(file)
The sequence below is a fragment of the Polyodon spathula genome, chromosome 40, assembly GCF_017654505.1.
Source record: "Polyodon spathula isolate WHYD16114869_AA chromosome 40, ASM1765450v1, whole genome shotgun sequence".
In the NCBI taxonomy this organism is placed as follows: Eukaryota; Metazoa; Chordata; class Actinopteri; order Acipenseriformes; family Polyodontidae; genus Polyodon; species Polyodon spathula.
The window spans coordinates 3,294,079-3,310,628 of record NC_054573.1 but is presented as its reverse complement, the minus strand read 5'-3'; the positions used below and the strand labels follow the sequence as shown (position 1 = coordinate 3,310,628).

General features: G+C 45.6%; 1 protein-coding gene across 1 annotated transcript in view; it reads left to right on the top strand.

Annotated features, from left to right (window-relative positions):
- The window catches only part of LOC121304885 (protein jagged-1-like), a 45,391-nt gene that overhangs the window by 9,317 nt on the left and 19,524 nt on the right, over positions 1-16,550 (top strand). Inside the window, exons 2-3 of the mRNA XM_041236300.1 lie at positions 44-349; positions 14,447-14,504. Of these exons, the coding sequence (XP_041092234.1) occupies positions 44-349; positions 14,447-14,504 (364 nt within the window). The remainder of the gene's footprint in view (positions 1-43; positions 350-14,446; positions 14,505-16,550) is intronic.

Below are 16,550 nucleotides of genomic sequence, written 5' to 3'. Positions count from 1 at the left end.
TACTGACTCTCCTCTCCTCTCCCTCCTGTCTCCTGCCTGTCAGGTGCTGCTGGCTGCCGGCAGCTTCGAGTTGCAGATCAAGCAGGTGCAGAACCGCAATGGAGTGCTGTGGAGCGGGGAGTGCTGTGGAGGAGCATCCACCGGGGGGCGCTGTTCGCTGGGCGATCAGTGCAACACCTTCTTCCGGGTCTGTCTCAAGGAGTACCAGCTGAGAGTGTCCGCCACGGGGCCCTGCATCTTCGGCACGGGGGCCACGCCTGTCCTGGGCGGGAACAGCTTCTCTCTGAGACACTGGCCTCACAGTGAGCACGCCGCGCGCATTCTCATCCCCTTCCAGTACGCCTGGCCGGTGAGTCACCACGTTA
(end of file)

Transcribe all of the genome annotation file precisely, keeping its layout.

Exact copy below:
The sequence below is a fragment of the Polyodon spathula genome, chromosome 40, assembly GCF_017654505.1.
Source record: "Polyodon spathula isolate WHYD16114869_AA chromosome 40, ASM1765450v1, whole genome shotgun sequence".
In the NCBI taxonomy this organism is placed as follows: Eukaryota; Metazoa; Chordata; class Actinopteri; order Acipenseriformes; family Polyodontidae; genus Polyodon; species Polyodon spathula.
The window spans coordinates 3,294,079-3,310,628 of record NC_054573.1 but is presented as its reverse complement, the minus strand read 5'-3'; the positions used below and the strand labels follow the sequence as shown (position 1 = coordinate 3,310,628).

General features: G+C 45.6%; 1 protein-coding gene across 1 annotated transcript in view; it reads left to right on the top strand.

Annotated features, from left to right (window-relative positions):
- The window catches only part of LOC121304885 (protein jagged-1-like), a 45,391-nt gene that overhangs the window by 9,317 nt on the left and 19,524 nt on the right, over positions 1-16,550 (top strand). Inside the window, exons 2-3 of the mRNA XM_041236300.1 lie at positions 44-349; positions 14,447-14,504. Of these exons, the coding sequence (XP_041092234.1) occupies positions 44-349; positions 14,447-14,504 (364 nt within the window). The remainder of the gene's footprint in view (positions 1-43; positions 350-14,446; positions 14,505-16,550) is intronic.

Below are 16,550 nucleotides of genomic sequence, written 5' to 3'. Positions count from 1 at the left end.
TACTGACTCTCCTCTCCTCTCCCTCCTGTCTCCTGCCTGTCAGGTGCTGCTGGCTGCCGGCAGCTTCGAGTTGCAGATCAAGCAGGTGCAGAACCGCAATGGAGTGCTGTGGAGCGGGGAGTGCTGTGGAGGAGCATCCACCGGGGGGCGCTGTTCGCTGGGCGATCAGTGCAACACCTTCTTCCGGGTCTGTCTCAAGGAGTACCAGCTGAGAGTGTCCGCCACGGGGCCCTGCATCTTCGGCACGGGGGCCACGCCTGTCCTGGGCGGGAACAGCTTCTCTCTGAGACACTGGCCTCACAGTGAGCACGCCGCGCGCATTCTCATCCCCTTCCAGTACGCCTGGCCGGTGAGTCACCACGTTA